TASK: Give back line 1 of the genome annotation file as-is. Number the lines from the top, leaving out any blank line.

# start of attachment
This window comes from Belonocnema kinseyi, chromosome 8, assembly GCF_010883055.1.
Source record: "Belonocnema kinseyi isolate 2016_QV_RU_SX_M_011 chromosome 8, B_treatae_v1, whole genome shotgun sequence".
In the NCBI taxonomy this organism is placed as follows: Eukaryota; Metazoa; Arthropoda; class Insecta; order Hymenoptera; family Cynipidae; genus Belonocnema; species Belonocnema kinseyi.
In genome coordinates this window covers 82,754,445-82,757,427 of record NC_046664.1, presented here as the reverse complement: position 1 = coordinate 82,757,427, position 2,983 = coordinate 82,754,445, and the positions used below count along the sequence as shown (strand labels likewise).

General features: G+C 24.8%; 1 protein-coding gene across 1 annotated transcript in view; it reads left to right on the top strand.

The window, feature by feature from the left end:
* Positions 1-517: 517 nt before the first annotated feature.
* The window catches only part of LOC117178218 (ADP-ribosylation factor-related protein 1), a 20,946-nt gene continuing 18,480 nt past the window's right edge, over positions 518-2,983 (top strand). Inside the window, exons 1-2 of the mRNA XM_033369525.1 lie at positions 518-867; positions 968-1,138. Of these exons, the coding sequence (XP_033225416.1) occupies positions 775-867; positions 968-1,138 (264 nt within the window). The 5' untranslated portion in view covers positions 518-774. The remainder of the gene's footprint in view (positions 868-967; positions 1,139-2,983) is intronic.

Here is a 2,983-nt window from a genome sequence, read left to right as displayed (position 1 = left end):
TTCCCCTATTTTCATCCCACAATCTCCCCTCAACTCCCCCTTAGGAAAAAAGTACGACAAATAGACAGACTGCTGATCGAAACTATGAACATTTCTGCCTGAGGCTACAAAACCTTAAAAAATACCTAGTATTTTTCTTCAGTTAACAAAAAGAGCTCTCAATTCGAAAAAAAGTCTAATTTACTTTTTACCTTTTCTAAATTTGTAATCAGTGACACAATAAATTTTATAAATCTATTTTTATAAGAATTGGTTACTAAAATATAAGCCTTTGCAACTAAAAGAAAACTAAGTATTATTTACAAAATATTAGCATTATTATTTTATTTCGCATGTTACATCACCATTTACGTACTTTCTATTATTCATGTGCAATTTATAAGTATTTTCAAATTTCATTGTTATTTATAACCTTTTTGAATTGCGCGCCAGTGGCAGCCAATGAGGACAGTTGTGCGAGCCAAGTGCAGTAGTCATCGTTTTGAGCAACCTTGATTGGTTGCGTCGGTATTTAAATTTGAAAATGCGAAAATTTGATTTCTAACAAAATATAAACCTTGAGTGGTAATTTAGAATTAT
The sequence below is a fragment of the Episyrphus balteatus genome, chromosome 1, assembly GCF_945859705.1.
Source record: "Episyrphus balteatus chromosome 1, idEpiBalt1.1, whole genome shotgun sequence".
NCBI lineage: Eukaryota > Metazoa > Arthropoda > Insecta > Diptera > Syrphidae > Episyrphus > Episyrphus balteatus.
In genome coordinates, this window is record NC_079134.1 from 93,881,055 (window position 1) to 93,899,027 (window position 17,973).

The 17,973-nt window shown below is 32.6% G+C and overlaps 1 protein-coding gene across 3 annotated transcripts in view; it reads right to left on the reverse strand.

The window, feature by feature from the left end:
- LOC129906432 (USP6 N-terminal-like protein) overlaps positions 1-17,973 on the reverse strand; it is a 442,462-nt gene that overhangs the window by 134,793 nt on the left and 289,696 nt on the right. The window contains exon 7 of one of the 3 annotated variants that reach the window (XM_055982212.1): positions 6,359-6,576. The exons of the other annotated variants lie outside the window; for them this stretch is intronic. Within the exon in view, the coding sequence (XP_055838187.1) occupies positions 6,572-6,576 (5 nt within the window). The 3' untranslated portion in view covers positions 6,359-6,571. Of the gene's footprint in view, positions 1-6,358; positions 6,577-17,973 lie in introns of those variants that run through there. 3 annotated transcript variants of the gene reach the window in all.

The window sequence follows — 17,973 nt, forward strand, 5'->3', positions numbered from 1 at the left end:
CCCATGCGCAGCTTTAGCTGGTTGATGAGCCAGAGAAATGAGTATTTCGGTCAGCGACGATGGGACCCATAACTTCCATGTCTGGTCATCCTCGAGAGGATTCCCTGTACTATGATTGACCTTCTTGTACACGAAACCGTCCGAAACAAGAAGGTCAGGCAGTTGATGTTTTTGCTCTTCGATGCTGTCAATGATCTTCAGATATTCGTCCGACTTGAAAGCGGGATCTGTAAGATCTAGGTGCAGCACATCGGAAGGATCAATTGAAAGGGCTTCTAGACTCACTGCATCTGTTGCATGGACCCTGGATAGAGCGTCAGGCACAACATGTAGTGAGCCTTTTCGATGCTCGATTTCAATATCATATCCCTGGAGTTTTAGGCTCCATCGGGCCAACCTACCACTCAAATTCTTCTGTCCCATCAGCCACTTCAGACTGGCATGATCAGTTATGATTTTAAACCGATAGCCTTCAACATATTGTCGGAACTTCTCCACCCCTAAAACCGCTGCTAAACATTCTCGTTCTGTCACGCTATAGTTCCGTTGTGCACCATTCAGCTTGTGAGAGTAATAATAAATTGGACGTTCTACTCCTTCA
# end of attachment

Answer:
This window comes from Belonocnema kinseyi, chromosome 8, assembly GCF_010883055.1.